Houston singer, and now sole original member Hank Erix, is unrecognisable from the heady days when they were regular UK visitors, having cut his hair and grown a hipster style beard. However he was able to carry off an acoustic set with some aplomb, combining an engaging, storytelling manner with a voice that has that sibilant quality that makes the Scandi singers so melodic. Initially he mixed songs from Houston 3 and his own solo album ‘Nothing But Trouble’, ‘Fortune Hunter’ from the latter being especially impressive.
He also cleverly mashed up the intro to Skid Row’s ’18 And Life’ into Dakota’s ‘Runway’ which he seems to have turned into a personal tour de force. But it was the closing trio from Houston’s debut so raved about by Classic Rock at the time that delighted most in ‘Hold On’- bravely starting a singalong- ‘1000 Songs’ and ‘Truth Slips’, even if the lack of a female counterpoint made the latter song more challenging.
In theory he had run out of material, but spontaneously Philip and Michael then joined him for fun if rather ramshackle versions of ‘Here I Go Again’, ‘Livin On A Prayer’ and ‘To Be With You’ in a fun end to an evening that whetted the appetite nicely.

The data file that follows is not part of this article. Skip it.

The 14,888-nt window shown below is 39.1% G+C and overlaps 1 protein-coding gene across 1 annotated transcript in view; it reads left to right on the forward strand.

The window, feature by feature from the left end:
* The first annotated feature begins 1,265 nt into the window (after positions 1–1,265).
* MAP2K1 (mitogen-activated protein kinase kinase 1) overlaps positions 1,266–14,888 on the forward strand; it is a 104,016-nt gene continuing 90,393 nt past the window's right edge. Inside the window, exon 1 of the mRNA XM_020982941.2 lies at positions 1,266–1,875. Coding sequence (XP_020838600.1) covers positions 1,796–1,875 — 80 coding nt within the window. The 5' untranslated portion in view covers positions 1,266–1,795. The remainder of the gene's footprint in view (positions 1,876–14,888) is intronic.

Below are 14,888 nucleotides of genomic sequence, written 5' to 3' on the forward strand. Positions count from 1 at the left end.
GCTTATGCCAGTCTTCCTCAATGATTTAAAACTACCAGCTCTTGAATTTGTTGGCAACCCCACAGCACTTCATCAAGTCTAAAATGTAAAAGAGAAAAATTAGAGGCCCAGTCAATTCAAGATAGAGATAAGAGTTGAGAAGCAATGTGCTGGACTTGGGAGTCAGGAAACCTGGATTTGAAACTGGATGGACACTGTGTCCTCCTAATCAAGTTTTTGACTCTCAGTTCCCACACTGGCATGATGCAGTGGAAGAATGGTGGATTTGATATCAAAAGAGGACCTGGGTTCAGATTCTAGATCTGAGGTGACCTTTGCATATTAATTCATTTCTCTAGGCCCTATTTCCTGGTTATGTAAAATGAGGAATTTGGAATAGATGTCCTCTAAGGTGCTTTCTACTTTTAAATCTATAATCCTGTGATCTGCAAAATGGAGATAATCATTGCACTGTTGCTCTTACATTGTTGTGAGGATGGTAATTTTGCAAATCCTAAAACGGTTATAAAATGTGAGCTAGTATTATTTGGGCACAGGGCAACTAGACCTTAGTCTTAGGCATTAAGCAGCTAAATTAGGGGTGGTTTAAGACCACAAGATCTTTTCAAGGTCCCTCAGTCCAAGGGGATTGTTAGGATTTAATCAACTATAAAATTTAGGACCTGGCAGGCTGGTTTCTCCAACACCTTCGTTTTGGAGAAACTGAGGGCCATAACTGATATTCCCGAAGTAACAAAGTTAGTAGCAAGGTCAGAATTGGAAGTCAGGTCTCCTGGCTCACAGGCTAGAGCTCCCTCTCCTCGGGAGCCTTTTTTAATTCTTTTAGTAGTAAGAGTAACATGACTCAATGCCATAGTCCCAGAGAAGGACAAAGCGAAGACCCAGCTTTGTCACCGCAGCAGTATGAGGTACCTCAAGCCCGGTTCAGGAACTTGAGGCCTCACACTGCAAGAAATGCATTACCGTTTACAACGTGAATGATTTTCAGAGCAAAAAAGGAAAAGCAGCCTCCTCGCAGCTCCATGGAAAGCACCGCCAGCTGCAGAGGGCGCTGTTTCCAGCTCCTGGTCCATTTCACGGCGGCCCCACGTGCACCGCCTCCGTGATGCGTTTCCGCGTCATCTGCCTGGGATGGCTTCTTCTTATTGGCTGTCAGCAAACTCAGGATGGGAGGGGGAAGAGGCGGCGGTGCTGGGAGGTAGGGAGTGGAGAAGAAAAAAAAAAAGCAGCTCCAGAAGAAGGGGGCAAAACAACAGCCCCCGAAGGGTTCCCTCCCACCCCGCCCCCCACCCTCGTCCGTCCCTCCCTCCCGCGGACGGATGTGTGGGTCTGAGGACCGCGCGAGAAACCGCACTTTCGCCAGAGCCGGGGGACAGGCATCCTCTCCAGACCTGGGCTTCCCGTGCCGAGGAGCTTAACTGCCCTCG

On the Friday the action then moved for the rest of the weekend to Kulturbolaget, a very well appointed 750 capacity venue that hosts many of the mid-sized gigs in the city. In contrast to many festivals the first day was essentially an industry day- featuring stalls, meet and greets and a live radio broadcast from the UK’s very own Steve Price- before a solitary band at the end of the evening in Pretty Wild, which doubled as a launch party for their new album ‘Interstate 13’.
Strictly speaking they fell outside the definition of AOR with a more streetwise, sleazier style, pitched somewhere between Motley Crue and Firehouse, like a rawer version of contemporaries like Crazy Lixx.
On the occasions when the stage was not bathed in darkness, singer Ivan Hoglund with his cherubic face contrasted with his glammier looking colleagues. They had good stage presence while songs like ‘Break Down The Walls’, ‘Superman’, ‘Stand My Ground’ and ‘Staring At The Sun’ were basic but enjoyable enough.